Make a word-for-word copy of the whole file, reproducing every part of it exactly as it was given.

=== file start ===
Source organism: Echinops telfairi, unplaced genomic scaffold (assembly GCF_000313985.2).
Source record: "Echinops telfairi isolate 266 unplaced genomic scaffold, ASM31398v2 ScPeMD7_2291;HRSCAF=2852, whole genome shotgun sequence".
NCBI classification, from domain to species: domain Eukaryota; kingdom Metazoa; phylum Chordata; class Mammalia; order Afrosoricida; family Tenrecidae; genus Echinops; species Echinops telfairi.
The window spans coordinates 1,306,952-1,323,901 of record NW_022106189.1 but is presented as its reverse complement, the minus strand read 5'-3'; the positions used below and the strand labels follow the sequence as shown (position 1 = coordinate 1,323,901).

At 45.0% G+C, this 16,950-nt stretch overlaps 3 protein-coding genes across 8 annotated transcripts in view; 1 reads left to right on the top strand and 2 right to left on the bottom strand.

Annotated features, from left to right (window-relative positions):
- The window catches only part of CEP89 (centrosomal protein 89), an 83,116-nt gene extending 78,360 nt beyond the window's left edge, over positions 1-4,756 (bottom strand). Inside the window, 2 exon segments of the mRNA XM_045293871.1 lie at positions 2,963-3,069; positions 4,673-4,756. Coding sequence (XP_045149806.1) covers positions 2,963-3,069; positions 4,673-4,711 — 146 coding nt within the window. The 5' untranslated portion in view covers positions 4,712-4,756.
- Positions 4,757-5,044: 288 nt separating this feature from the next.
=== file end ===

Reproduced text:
Source organism: Echinops telfairi, unplaced genomic scaffold (assembly GCF_000313985.2).
Source record: "Echinops telfairi isolate 266 unplaced genomic scaffold, ASM31398v2 ScPeMD7_2291;HRSCAF=2852, whole genome shotgun sequence".
NCBI classification, from domain to species: domain Eukaryota; kingdom Metazoa; phylum Chordata; class Mammalia; order Afrosoricida; family Tenrecidae; genus Echinops; species Echinops telfairi.
The window spans coordinates 1,306,952-1,323,901 of record NW_022106189.1 but is presented as its reverse complement, the minus strand read 5'-3'; the positions used below and the strand labels follow the sequence as shown (position 1 = coordinate 1,323,901).

At 45.0% G+C, this 16,950-nt stretch overlaps 3 protein-coding genes across 8 annotated transcripts in view; 1 reads left to right on the top strand and 2 right to left on the bottom strand.

Annotated features, from left to right (window-relative positions):
- The window catches only part of CEP89 (centrosomal protein 89), an 83,116-nt gene extending 78,360 nt beyond the window's left edge, over positions 1-4,756 (bottom strand). Inside the window, 2 exon segments of the mRNA XM_045293871.1 lie at positions 2,963-3,069; positions 4,673-4,756. Coding sequence (XP_045149806.1) covers positions 2,963-3,069; positions 4,673-4,711 — 146 coding nt within the window. The 5' untranslated portion in view covers positions 4,712-4,756.
- Positions 4,757-5,044: 288 nt separating this feature from the next.